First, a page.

Page 39 - "Fortress Sydney" Manning the Guns on the C.B. Coast
ISSUE : Issue 14
Published by Ronald Caplan on 1976/8/1
have. You always aim for the bow waterline of the first target and it's supposed to go in between the first and second target because the deflection would be just right. He blew one out of the water and the Master Gunner raised hell because it cost $600 to fix it. George M. Fraser: (The active service men were often mistaken for soldiers who had refused to go overseas.) Some of the neigh? bours, you know, they would make a few snide remarks: "You still here? I see so- and-so's gone overseas. How come you never gone over?" and so on. We had a job to do here and it had to be done. You're subject to military discipline and military disci? pline it is. Not everybody understood;there were a lot of people didn't care. But some of the people, particularly right in the neighborhood, when I would come home on leave, there'd be a few remarks. Of course, I would try to put them in their place. Most of the boys at Fort Petrie were local boys, whereas at Fort Lingan they were mostly from way out west. And there was no chance in hell for them ever to get a fur- CONCLUSION by Peter Moogk In most other places development has over? run these areas and the fortifications have largely been demolished • and it's here in Sydney that I'm struck that the complete system is more or less still there, still apparent. There is no other place with a comparable survival • and it's a survival of something that has not been preserved else%diere. I think this is because people find it very hard to think of what happened in the 1940s as yet being part of history. I think it's a great pity that one of these places hasn't been saved. It's an occa? sion to commeraorate Sydney as both a convoy asserably port and as a defended harbour. Having grown up with them people tend to take them for granted, and I think they do have great tourist poten? tial. I think if no one seizes the opportunity now to both record the history of Cape Breton in the Second World War and pre? serve at least one site, there's going to be no chance to do it within 10 years. Right now there's lots of documentation, lots of living informants and lots of photographs. The underground raagazines • very large rooms • would serve as a chance to create a panoramic display on Sydney Harbour as it was in the Second World War and how it functioned as a convoy assemply port and how the defence systera worked. But people are dying. The sites are going into the ground. I'ra sure 40 years from now people are going to want to reproduce the whole thii' from scratch • and it'll take buckets of money. But you can fabricate the appearance but you can't recreate the substance. There's no substitute for the real thing. lough of 14 days and get home and back; there wasn't enough time. So they would be satisfied with just an evening's pass up town in New Waterford. And the people in New Waterford were very good to us. Ihey put lots of entertainments on. But there's always someone who will spoil everything. I remeraber in a church hall one night one of our lads was eating sandwiches and cake and drinking "raoonshine" out of a bottle at the same time. And they took a kind of dim view of the situation. I remeraber another time • the O.C. sent myself and one of the lieu? tenants to a firemen's lobster supper. Now the way this supper was served was one for the books. There was a dozen quarts of beer to every four men. And we were shucking these lobsters and drinking beer when the fire alarm went. And of course they all took off to fight the fire. It was a false alarm. I guess somebody knew this thing was going on, and pulled the alarm. And once a week we'd have a dance and ladies from Glace Bay, Sydney or New Waterford would come. And we used to employ an or? chestra and pay them from the canteen funds. And some of our neighbours would like to come these nights and dance with us. 1941-19 THE COASTAL DEFENCES OF SYDNEY HARBOUR Fire Command Post A Forward Observation Post • Searchlight EmplacementB (15) O Oun Battery l5> Radar (RDP) Station _. Anti-BUbmarine/torpedo booms ''' RCN Examination vessels [amalgamated in the i6th Coast Regiment in 1942] 23rd Anti-Aircraft Reg't," RCA Lt.Ool. K.J.B, Partington, Col. H.H. Bobbie, CO., Defended Port of Sydney [Headquarters, Victoria Park] s Point (1941-1945) - f Two 6-pounder Hotohk' duplex 6-pounder gun Edward (1939-1943) - ' Two 4.7-inoh guns in Bar (1940-1951) - for Lingan (1941-1945) - for c Three 6-inch guns o One Hispano 20-iDm. ., o.d., and examination laced by two twin 4-inch ring-to" gun added in I943 Our thanks to Peter Moogk who gathered all the raaterials for this article on Fortress Sydney. He wishes to dedicate this article to the memory of Major Roy R. Ward. 16th Coast Regiment, Royal Canadian Artillery. Our thanks to Ambrose MacNeil for aid and advice with old photographs, the Old Sydney Society for photographs, and to David Dow who has always been generous with informa? tion and helped everyone interested m Sydney Harbour during the Second World War.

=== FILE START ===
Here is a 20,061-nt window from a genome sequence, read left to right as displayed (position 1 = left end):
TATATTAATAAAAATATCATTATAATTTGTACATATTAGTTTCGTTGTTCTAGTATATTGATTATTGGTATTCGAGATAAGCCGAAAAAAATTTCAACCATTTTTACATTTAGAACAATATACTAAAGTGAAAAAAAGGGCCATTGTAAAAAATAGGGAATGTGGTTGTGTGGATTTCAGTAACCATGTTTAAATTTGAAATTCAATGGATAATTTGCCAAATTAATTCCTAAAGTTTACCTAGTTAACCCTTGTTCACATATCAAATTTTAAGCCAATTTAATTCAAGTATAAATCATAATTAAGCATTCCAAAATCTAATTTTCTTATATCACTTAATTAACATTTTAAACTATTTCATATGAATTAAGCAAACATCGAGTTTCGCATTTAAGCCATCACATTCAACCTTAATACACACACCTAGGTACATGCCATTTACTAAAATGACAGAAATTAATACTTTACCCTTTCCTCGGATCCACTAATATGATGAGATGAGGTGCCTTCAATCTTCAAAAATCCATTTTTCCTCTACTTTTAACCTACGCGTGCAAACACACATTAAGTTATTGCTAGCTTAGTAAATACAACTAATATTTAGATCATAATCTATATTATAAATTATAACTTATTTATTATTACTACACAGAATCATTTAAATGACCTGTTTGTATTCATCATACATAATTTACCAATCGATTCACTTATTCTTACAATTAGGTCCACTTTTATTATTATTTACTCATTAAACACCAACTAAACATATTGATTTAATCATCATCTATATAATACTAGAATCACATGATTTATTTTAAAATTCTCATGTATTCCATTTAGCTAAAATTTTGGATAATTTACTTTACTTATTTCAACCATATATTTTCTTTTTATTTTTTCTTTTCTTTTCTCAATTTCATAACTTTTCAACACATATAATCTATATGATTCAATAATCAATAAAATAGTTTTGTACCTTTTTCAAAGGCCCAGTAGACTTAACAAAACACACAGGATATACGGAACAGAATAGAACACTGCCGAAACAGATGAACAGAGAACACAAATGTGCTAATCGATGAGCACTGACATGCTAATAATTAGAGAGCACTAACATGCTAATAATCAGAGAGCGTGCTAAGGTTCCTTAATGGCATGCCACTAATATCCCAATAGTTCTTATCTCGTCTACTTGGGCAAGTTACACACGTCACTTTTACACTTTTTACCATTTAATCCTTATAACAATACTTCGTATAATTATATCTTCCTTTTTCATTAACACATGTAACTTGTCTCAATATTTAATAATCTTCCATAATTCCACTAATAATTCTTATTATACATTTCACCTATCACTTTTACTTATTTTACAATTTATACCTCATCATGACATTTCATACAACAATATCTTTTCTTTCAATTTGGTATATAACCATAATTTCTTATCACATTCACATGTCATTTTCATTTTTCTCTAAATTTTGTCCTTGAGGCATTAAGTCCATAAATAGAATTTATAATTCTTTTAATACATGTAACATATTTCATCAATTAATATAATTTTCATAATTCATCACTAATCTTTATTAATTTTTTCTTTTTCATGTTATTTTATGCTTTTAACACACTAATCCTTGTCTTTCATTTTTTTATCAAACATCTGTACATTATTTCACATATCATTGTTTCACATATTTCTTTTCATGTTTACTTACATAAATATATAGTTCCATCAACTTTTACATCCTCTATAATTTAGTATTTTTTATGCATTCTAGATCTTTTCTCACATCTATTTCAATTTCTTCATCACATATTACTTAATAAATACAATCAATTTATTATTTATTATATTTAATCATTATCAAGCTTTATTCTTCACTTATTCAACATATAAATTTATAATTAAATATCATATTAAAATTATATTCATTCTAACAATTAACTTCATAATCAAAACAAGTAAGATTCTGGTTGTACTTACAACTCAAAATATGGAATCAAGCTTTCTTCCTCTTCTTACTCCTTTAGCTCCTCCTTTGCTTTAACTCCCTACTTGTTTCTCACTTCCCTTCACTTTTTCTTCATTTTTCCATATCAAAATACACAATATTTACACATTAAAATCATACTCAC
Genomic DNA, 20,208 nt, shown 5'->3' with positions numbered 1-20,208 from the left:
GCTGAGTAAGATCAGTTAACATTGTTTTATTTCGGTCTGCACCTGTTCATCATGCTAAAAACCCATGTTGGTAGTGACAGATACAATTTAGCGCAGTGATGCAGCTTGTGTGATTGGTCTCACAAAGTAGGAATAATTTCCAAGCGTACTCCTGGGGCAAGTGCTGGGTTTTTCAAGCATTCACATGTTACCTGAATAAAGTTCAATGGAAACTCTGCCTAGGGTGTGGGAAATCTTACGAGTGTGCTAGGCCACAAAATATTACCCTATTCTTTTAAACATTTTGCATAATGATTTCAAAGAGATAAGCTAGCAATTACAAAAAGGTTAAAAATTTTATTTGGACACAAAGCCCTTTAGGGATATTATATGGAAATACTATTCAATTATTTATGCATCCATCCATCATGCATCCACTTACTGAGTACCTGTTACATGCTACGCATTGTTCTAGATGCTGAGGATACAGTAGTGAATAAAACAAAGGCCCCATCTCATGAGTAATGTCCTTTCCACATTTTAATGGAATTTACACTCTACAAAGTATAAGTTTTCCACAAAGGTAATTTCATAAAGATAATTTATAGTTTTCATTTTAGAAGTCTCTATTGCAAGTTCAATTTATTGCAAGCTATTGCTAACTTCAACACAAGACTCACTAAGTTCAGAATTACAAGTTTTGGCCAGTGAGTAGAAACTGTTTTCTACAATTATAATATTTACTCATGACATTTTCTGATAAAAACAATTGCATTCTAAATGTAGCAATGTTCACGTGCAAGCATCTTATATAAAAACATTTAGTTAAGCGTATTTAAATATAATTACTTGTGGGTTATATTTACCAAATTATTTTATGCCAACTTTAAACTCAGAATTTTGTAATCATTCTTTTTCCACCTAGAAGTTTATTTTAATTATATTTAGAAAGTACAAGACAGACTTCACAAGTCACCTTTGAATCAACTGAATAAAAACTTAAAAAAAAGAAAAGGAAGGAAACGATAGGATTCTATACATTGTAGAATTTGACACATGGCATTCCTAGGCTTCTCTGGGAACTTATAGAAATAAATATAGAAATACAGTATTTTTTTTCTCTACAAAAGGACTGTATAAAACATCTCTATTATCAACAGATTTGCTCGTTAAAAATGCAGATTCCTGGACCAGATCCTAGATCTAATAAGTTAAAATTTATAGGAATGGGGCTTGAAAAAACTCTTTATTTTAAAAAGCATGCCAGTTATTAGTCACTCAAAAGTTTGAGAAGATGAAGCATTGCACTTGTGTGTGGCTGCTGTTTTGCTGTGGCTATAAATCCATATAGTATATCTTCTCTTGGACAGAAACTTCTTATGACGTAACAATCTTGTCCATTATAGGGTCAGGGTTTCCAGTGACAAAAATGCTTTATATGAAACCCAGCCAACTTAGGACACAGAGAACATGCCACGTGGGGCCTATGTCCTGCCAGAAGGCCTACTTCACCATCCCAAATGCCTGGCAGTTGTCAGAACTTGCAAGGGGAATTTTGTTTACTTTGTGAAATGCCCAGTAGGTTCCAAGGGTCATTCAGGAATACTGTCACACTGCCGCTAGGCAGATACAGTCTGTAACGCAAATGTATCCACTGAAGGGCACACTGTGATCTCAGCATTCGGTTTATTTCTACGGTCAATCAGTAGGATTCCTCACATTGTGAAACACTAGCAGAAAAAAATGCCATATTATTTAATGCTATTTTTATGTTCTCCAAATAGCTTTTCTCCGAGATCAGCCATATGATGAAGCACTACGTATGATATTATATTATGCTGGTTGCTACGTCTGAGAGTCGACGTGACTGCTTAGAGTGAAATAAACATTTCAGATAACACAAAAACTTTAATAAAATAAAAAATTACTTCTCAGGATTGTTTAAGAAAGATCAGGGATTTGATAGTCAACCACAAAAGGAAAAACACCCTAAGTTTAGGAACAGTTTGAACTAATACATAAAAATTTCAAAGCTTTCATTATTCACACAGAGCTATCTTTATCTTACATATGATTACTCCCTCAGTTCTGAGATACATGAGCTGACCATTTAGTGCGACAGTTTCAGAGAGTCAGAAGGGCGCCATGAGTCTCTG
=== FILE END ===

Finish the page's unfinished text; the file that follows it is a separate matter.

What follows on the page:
Cape Breton's Magazine